Anyways, if somebody could give me some advice, I'd really appreciate it.
Thanks in advance.
I would contact The Best Friends Network and explain your situation....hopefully they can send out an email to network members to let them know about your situation and hopefully some people will be able to assist you.

(435) 644-2001 ext 123, or e-mail them at bfnetwork@bestfriends.org

I would also contact local vets and ask if they would possibly 'donate' a spay or neuter so you can begin to stabilize the numbers.

Here are some TNR groups in Canada:

http://www.alleycat.org/orgs.html#c

The goal should be to get these cats fixed first and then try to rehome them.

Katie
post #11 of 19
Thread Starter 
Thanks everybody for your help so far. I have emailed some of the organizations you have listed; some are too far away to help (I live about an hour south of Toronto).

I especially appreciate the warnings about charging money (to individuals) to filter out the "lab" guys.
post #12 of 19
You also might want to contact some local CFA, TICA, ACFA, etc. cat clubs and explain the situation. Perhaps they will find it in their hearts to hold a fund raiser to help you out.
post #13 of 19
Maybe run some ads in a few local newspapers? "Cat to good home only, call ###-####"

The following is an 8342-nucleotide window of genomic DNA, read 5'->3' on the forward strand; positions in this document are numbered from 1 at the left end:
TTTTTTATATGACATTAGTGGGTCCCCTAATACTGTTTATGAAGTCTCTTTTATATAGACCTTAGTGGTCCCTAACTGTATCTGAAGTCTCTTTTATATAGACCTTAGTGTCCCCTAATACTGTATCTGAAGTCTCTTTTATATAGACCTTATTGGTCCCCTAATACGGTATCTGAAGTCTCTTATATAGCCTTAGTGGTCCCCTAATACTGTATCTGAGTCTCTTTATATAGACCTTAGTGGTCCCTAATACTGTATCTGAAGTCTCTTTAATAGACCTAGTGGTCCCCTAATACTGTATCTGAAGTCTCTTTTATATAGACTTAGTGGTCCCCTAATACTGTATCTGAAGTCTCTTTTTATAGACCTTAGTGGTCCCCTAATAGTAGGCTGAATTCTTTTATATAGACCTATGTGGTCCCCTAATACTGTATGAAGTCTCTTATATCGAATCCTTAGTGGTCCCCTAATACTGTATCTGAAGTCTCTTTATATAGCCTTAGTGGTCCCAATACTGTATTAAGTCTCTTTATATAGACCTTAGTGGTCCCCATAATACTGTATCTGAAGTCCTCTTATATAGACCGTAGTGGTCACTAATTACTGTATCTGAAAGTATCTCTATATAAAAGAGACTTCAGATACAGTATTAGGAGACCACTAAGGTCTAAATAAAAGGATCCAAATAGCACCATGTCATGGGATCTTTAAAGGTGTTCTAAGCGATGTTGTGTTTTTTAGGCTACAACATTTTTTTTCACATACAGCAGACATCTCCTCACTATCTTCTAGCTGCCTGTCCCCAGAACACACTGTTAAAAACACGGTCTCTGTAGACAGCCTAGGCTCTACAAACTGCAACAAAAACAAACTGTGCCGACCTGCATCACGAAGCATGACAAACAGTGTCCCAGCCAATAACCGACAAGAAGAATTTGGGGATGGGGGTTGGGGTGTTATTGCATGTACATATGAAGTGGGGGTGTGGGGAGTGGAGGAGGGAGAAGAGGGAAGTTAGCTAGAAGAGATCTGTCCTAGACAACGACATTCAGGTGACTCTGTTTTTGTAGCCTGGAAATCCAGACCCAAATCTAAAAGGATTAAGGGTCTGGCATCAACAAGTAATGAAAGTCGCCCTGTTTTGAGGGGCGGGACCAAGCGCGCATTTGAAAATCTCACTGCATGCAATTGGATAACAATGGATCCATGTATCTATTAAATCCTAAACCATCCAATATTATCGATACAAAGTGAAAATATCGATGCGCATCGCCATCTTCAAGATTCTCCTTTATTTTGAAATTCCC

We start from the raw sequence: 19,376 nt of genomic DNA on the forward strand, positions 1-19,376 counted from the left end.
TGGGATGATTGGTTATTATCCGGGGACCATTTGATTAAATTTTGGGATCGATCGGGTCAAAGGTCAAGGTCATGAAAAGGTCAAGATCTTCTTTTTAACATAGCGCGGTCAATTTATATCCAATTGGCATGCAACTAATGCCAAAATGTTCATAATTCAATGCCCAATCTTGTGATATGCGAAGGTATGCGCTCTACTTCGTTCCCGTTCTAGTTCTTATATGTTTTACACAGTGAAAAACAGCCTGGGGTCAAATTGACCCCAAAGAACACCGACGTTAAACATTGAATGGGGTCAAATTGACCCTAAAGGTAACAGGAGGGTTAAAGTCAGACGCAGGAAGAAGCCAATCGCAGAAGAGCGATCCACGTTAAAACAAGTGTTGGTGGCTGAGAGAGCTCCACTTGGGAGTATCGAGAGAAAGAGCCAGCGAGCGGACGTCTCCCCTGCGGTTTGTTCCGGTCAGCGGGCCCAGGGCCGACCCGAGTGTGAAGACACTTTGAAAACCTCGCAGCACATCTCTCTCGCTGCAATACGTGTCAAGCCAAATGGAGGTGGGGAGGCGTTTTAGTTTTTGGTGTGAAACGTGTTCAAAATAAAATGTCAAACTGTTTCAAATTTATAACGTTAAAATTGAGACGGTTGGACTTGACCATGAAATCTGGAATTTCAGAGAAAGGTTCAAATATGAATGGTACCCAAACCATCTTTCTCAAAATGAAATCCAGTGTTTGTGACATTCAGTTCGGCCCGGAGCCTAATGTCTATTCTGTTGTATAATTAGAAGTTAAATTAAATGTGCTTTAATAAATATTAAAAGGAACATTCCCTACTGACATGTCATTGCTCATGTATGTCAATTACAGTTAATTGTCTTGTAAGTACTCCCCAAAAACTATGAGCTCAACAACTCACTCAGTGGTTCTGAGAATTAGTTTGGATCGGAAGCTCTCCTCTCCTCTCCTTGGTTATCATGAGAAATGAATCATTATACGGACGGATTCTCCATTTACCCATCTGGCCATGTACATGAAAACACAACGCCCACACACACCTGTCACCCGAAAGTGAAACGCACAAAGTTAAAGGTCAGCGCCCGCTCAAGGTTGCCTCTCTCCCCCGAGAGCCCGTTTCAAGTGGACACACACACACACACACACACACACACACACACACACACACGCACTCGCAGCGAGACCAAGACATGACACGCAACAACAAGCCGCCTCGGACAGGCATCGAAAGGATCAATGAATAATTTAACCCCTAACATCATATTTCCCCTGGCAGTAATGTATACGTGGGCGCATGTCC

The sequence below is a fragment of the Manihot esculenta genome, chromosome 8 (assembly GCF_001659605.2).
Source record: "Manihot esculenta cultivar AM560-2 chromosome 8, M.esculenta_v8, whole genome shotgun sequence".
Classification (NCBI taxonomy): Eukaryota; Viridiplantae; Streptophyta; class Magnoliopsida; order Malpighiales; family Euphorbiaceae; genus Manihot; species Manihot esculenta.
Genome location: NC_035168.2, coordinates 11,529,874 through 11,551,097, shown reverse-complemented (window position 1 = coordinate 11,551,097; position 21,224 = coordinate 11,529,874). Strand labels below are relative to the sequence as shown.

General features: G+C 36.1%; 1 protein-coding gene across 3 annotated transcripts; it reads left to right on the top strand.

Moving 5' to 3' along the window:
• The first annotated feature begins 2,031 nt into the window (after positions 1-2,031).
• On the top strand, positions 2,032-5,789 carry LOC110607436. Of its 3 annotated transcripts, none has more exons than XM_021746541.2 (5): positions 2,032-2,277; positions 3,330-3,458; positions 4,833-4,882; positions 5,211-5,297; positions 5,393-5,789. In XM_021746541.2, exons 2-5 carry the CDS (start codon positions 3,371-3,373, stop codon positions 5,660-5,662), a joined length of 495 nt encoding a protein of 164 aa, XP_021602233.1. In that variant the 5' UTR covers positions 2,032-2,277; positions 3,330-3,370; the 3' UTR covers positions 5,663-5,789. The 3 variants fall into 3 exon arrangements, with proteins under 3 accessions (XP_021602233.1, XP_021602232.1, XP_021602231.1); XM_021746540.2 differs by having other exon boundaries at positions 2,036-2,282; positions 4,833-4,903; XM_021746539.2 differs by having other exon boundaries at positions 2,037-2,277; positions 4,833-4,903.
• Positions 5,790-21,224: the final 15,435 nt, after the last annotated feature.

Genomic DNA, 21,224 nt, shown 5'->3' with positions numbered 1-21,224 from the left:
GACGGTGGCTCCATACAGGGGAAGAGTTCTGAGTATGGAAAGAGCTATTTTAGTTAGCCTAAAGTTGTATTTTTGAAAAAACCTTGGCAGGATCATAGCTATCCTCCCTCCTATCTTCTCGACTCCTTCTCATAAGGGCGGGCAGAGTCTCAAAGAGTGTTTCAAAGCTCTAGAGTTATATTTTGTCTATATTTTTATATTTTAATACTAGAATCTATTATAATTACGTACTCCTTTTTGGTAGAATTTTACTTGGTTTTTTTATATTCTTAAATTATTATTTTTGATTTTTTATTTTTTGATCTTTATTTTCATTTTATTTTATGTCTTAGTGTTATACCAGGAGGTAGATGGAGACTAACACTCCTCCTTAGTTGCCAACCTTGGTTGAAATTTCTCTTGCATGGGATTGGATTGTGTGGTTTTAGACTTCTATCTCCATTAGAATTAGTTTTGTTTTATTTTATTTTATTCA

post #14 of 19
Ohhh...I'm so sorry! Please don't put them down though....Keep us posted!
post #15 of 19
I think once they are fixed you should do the adoption thing... Start with all the females first....
post #16 of 19
Quote:
Originally Posted by KatKisses
Maybe run some ads in a few local newspapers? "Cat to good home only, call ###-####"
PLEASE dont do that, espically advertising FREE!! Thats not good! There has got to be a solution or some help out there, for you. For sure the females need fixed ASAP!! Dont put them to sleep, please...instead of wasting $$ on that, spend it on spaying one or two at a time. Keep us posted as well, and best of luck!!
post #17 of 19
No, no, no! I didn't say free! Maybe for about $30-40!!!
post #18 of 19
There's someone out there that will help, you just have to ask the right people, I had 16 I took in and with the help of this site and information, that's when I joined this site and the people here are wonderful, I could not have gotten through it without this site. I got them all to the vet, spayed neutered, shots, tested, I had help from Actors and friends for animals, H.O.P.E ( helping out pets everyday, private donation from people who heard I needed help and some people that work for other organizations. 6 of those 8 are in my siggy It took me a year from start to finish just getting them, It can be done. I Love all of mine to death, it was the hardest year I ever had. I just knew I could not leave them in that busy shopping center parking lot. This is not something anyone does for pats on the back it's for the Love of the animals, Please don't have them put to sleep.
post #19 of 19
Advertize on petfinder.com in their free classifieds section or in your newspaper. If you can find one of these low cost places to get your cats done, then charge that amount for the adoption fee and you will at least come out as close to even as possible.